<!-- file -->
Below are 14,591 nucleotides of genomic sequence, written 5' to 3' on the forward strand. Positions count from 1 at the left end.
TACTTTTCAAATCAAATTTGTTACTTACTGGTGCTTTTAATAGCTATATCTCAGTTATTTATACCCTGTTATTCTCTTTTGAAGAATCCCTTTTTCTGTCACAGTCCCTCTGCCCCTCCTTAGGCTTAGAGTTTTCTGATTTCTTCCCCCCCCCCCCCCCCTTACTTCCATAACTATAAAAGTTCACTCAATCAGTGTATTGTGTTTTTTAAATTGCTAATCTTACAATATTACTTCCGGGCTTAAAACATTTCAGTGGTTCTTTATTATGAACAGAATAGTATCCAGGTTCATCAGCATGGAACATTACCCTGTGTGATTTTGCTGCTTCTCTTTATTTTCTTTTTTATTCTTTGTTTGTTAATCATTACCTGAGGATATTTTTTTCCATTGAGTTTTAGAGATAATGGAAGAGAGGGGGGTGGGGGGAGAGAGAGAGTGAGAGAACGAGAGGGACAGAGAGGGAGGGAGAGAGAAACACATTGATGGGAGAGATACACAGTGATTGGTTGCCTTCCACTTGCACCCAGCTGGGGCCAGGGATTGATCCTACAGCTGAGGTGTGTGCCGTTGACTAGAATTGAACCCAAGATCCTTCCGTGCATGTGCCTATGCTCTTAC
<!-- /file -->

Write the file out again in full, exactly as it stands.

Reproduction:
Below are 14,591 nucleotides of genomic sequence, written 5' to 3' on the forward strand. Positions count from 1 at the left end.
TACTTTTCAAATCAAATTTGTTACTTACTGGTGCTTTTAATAGCTATATCTCAGTTATTTATACCCTGTTATTCTCTTTTGAAGAATCCCTTTTTCTGTCACAGTCCCTCTGCCCCTCCTTAGGCTTAGAGTTTTCTGATTTCTTCCCCCCCCCCCCCCCCTTACTTCCATAACTATAAAAGTTCACTCAATCAGTGTATTGTGTTTTTTAAATTGCTAATCTTACAATATTACTTCCGGGCTTAAAACATTTCAGTGGTTCTTTATTATGAACAGAATAGTATCCAGGTTCATCAGCATGGAACATTACCCTGTGTGATTTTGCTGCTTCTCTTTATTTTCTTTTTTATTCTTTGTTTGTTAATCATTACCTGAGGATATTTTTTTCCATTGAGTTTTAGAGATAATGGAAGAGAGGGGGGTGGGGGGAGAGAGAGAGTGAGAGAACGAGAGGGACAGAGAGGGAGGGAGAGAGAAACACATTGATGGGAGAGATACACAGTGATTGGTTGCCTTCCACTTGCACCCAGCTGGGGCCAGGGATTGATCCTACAGCTGAGGTGTGTGCCGTTGACTAGAATTGAACCCAAGATCCTTCCGTGCATGTGCCTATGCTCTTAC